Tag Archives: building

Destroyed Temple

Probably the oldest ‘high degree’ was that of “Scottish Master” (or “Scots Master”) which might have been worked in England as early as the 1730’ies. There is a text from Berlin, dated 1747, in the Kloss collection with the content of the degree. The story is that of master builders from Scotland who were not content with the replacement of the master’s word in the third degree. They went to the Holy Land to find clues to what the original master’s word might have been. They search the rubble of King Solomon’s Temple (hence the destroyed temple) and find “4 column-pieces lying on the ground in the shape of a saltire” (an X, see crossed pillars), which is convenient, because Scottish Master lodges are dedicated to Saint Andrew.

The image shows a “Scots Master” tracing board. It appears to be one of three drawings of the Swede Carl Friedrich Eckleff (1723-1786) Eckleff: “allegedly […] received [St Andrew’s or Ecossais degrees] from Strasbourg in 1756, and Chapter or Templar degrees […] from Geneva in 1759.” Out of which he created the nine-degree Swedish Rite. Similar images can be found in Germany in the same period.

Temple Built Foursquare

The journal Ritual, Secrecy, and Civil Society Vol. 5, No. 2 / Vol. 6, No. 1 • Fall 2017 / Spring 2018 (can be found online) has a text translated from the Kloss collection Scottish Master and Knight of St. Andrew of the Scottish Lodge l’Union in Berlin 7th of October 1747 (note the year). The original was written in France. This may well be the oldest ritual text of a ‘higher degree’ and the text seems to be similar to rituals that were worked in the London area in the 1730’s. Above you can see a tracing board from the text. It has several images that later appear in other ‘high degrees’. One that I had not seen before is the “la temple en square” with a very specific form (bottom right).

Feddersen reproduces the same tracing board, but then from Denmark. He calls it a tracing board of the first Danish Scottish lodge “Dahl” from 1747.

Also see sanctuary.

Sanctuary

The journal Ritual, Secrecy, and Civil Society Vol. 5, No. 2 / Vol. 6, No. 1 • Fall 2017 / Spring 2018 (can be found online) has a text translated from the Kloss collection Scottish Master and Knight of St. Andrew of the Scottish Lodge l’Union in Berlin 7th of October 1747 (note the year). The original was written in France. This may well be the oldest ritual text of a ‘higher degree’ and the text seems to be similar to rituals that were worked in the London area in the 1730’s. Above you can see a tracing board from the text. It has several images that later appear in other ‘high degrees’. One that I had not seen before is the “sanctuaire” with a very specific form.

Feddersen reproduces the same tracing board, but from Denmark. He calls it the tracing board of the first Scottish lodge in Denmark “Dahl”, from 1747.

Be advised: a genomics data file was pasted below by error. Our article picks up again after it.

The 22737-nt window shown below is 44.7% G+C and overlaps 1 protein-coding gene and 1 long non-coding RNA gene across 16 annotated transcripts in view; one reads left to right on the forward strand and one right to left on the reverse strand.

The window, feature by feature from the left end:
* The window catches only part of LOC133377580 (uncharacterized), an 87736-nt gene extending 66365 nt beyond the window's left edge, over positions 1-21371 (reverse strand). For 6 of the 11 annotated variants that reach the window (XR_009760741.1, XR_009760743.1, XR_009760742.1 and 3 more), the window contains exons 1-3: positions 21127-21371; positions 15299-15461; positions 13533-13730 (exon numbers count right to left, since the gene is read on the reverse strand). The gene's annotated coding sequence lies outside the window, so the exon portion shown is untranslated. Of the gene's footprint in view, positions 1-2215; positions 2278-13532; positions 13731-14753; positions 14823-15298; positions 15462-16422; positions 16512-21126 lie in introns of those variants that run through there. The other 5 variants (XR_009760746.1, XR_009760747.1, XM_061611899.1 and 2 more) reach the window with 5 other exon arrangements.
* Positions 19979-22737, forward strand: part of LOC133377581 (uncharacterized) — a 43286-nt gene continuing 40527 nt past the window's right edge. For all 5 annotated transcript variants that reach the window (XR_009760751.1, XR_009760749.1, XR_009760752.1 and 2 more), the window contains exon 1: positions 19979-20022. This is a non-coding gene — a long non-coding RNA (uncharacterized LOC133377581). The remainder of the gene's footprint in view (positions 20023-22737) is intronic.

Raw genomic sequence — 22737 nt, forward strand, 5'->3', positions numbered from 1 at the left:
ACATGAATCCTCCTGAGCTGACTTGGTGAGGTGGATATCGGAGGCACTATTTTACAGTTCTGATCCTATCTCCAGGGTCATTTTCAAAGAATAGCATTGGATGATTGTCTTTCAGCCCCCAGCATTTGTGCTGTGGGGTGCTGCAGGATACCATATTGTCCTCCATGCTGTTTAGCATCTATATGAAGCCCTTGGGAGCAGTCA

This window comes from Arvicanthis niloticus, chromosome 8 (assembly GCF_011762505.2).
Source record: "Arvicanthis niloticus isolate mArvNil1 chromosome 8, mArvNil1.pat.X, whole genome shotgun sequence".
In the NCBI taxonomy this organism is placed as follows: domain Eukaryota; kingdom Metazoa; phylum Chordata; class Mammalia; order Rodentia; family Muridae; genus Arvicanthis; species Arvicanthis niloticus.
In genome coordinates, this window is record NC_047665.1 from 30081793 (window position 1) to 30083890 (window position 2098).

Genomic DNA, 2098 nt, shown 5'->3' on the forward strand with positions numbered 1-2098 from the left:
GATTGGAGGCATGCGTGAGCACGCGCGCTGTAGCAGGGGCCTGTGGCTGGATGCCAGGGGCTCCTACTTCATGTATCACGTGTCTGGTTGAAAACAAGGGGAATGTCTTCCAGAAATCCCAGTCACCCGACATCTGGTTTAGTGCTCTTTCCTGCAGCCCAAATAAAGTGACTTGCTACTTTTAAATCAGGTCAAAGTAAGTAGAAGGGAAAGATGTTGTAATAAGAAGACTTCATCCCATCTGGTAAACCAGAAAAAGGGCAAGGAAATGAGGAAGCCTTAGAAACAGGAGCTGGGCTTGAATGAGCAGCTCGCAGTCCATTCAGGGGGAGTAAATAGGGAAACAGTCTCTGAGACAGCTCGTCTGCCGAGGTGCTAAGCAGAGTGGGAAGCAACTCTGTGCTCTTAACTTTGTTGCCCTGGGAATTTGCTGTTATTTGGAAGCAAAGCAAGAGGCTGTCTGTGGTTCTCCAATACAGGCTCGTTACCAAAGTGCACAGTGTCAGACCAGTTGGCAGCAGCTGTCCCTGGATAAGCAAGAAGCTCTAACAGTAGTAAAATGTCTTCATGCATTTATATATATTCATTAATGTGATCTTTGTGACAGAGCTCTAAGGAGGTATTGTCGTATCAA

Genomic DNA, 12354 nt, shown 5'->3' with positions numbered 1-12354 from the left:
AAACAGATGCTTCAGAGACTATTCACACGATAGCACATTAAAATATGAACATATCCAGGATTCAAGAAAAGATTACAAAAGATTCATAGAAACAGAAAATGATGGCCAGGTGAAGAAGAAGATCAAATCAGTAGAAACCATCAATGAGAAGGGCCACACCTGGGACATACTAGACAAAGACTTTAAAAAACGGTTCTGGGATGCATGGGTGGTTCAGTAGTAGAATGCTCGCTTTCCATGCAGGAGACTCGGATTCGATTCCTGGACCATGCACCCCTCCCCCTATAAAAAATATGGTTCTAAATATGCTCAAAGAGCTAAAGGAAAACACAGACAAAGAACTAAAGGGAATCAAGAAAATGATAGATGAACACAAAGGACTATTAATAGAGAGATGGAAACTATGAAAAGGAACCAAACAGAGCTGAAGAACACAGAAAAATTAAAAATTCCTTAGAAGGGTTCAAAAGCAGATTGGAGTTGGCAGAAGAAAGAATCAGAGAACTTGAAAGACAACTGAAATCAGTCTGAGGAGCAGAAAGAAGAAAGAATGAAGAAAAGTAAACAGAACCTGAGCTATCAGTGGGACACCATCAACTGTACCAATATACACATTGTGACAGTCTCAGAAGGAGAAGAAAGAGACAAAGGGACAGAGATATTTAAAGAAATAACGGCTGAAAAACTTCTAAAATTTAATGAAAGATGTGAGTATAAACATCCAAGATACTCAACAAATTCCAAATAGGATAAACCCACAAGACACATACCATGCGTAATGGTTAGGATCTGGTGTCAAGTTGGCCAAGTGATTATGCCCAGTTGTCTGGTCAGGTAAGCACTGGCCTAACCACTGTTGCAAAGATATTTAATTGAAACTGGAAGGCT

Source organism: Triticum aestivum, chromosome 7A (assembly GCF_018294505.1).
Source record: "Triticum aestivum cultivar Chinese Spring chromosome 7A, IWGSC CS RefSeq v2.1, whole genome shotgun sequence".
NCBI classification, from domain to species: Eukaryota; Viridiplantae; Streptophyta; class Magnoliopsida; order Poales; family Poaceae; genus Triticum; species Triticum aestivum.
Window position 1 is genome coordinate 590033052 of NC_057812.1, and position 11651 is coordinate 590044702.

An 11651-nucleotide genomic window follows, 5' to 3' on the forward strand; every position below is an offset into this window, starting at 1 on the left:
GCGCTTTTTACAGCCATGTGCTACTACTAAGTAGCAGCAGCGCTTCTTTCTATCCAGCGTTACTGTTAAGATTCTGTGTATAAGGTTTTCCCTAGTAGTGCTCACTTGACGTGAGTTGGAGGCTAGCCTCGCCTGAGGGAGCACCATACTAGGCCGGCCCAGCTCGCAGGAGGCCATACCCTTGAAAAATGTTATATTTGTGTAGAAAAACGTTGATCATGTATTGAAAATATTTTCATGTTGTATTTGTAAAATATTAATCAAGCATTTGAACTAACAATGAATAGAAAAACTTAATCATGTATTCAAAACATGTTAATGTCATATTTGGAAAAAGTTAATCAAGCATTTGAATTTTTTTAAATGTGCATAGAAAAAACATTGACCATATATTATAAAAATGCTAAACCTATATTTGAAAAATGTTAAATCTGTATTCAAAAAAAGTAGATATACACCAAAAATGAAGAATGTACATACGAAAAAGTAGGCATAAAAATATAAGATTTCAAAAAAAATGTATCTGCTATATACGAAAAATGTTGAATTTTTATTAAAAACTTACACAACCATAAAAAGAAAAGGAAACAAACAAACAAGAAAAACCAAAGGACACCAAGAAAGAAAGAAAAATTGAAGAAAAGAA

Also see Temple built Foursquare.

Cathedral / dom

Even though it is a persistent myth that Freemasonry stems from the cathedral buildings, an actual cathedral is seldom part of Masonic symbolism. Here we have a tracing board that (according to Feddersen was used by the Grand Lodge of York in Germany between 1947 and 1973. (Feddersen D/62.)

Encampment

This fairly well known image is the tracing board of the 32nd degree of the Ancient and Accepted Scottish Rite. What is interesting, is that this image is already in the Francken manuscript from 1783 which was to be the basis of that Ancient and Accepted Scottish Rite.

Temple on Side

A French tracing board from the early 1700’s has a temple on its side and also the Master’s chair is flipped over. Feddersen (F/19a and F/24) describes it as a third degree tracing board, but the pillars at the entrance are also broken, so this is not your typical third degree as these elements may refer to a destroyed temple.

Tower with Ladder

This image can be found on an Adoption apron. Some rituals refer to Jacob’s Ladder and the Tower of Babel, but this would have to be a combination of the two. Perhaps it is a reference to the ‘tower test’ (walking over a seesaw).

Town

Dąbrowski has an unidentified “American Masonic Symbols”, see below. The chart is titled: “Masonic Chart of the Scottish Rite”, so I suppose the symbols refer to degrees in the Ancient and Accepted Scottish Rite. There are quite a few symbols on it that are unfamiliar to me, such as this one. I don’t even know what it is supposed to be, some village, town or city?

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Five Pillars

Dąbrowski has an unidentified “Masonic Symbols”, see below. The image itself says: “Templar Chart” so I suppose these are symbols from Templar degrees.

Five pillars can be seen every now and then. In the USA they are (sometimes) part of the 2nd “craft” degree. It also appears in the 12th degree of the Ancient and Accepted Scottish Rite sometimes. I suppose they refer to the orders of architecture.

In the image above, the pillars have the letters T, L, P and F. In this case it appears to be one of the temples portrayed on this chart (of a reference to the other two). In this case the Temple of Honor and Temperance.

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Arch

The Arch can be frequently found in Freemasonry in different forms and contexts. With a keystone you can find it in the Royal Arch, the Royal Arch degrees of the Ancient and Accepted Scottish Rite, York and other rites and in the Mark degree. Without a capstone it appears in other degrees.

Several meanings can be given to the arch. A connection, a door, sometimes the significance lays in a detail (such as the capstone).